Class (or Series) Descriptions
Descriptions of each record class, what they contain, details of finding aids, how and why these records were created, can be found in the catalogue. To get to these descriptions, click on The Catalogue then enter letter code and series number in the top left box where it says: Go to reference. The next page will reveal the context of the originating Office records, which division created this record and what these pieces contain. An example is WO 363/A 127 which are records created by the War Office, service records of World War I soldiers, the “A” is for soldiers with the last name beginning with A on piece 127. After the context description is a record summary. This gives the dates covered in this series and their availability to the public. If you would like to find the exact piece for the alphabetical listing of a particular surname enter the reference again in the box titled "browse from this reference." This will open a description of all surnames in each piece. Many of these service records are in the online digitized collection.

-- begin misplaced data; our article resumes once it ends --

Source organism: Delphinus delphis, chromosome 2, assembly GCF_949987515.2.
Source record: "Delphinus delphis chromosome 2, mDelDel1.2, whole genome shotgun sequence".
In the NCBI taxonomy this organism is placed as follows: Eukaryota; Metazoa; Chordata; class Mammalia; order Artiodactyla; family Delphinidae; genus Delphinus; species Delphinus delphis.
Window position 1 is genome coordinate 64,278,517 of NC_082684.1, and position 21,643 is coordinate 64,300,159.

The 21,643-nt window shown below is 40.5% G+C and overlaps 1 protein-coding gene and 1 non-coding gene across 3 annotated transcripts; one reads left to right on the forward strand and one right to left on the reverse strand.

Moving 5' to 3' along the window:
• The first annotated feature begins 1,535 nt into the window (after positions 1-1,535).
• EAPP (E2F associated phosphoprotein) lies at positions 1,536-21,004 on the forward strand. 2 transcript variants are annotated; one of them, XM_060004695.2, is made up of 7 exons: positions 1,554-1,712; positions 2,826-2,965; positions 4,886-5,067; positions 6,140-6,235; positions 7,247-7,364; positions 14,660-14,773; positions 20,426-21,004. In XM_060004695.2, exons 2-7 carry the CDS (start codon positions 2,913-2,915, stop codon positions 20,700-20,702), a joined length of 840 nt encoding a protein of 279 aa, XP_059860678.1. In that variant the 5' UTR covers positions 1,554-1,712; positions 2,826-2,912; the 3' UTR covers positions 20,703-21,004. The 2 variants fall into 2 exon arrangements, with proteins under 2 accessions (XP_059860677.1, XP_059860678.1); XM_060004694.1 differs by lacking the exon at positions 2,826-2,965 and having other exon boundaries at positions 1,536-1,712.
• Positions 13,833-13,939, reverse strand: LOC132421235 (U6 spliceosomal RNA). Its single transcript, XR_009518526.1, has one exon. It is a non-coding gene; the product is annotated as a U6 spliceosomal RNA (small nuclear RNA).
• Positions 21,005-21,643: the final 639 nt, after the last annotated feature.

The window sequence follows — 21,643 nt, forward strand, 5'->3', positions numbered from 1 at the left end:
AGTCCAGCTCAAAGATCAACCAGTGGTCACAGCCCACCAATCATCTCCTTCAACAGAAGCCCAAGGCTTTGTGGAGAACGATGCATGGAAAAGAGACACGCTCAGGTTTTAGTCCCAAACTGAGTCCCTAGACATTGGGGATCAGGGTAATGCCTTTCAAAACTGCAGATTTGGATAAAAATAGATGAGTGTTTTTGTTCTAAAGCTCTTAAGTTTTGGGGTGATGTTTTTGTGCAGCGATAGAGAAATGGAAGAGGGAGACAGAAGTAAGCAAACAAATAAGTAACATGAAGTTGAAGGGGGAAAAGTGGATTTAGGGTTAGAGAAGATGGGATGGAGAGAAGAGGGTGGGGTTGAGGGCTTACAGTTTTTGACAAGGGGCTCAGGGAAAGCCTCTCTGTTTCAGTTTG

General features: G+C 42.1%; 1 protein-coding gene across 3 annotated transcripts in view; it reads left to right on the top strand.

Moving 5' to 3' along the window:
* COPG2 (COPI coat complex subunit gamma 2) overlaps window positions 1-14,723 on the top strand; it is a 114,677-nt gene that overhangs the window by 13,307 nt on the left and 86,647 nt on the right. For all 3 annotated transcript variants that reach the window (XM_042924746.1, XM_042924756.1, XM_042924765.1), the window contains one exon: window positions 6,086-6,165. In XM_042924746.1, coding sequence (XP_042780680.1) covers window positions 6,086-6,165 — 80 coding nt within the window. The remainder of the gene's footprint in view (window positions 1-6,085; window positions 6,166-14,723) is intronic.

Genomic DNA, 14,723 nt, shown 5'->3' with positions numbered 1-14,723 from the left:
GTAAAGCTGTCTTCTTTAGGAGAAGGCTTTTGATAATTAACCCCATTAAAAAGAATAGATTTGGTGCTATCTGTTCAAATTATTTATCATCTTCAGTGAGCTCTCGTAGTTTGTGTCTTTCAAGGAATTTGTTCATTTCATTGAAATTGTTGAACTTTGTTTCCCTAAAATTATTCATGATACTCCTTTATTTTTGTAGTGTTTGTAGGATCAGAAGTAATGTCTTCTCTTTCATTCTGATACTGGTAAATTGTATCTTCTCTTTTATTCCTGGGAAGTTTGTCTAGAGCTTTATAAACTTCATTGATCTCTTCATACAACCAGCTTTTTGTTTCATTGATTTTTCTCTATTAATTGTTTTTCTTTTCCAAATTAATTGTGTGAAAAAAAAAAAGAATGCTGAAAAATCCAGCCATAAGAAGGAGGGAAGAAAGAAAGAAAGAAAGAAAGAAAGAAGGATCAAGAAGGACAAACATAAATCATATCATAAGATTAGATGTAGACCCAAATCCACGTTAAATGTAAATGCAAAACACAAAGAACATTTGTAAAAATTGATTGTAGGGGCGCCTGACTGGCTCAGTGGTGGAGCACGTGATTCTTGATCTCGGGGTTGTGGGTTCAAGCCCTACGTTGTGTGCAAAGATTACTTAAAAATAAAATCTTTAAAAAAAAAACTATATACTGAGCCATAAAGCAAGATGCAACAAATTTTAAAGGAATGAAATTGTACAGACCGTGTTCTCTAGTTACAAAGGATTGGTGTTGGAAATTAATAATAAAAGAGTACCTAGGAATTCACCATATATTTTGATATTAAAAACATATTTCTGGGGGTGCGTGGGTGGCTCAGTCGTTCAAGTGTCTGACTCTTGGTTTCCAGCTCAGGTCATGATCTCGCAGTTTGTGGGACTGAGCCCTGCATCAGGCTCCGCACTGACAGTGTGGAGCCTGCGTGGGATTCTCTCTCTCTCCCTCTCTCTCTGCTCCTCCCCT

Tips for Visiting in Person
TNA has an extensive guide to preparing for a visit to their archive. Affordable accommodations are available within walking distance. A list of bed and breakfast accomodations which cater to TNA visitors is updated annually.
- ↑ "The National Archives Annual Report 2010-11". The National Archives. 2011-06-23. http://www.nationalarchives.gov.uk/documents/annualreport-10-11.pdf. Retrieved 2012-05-24.
- This page was last modified on 13 June 2013, at 17:27.
- This page has been accessed 10,954 times.
New to the Research Wiki?
In the FamilySearch Research Wiki, you can learn how to do genealogical research or share your knowledge with others.Learn More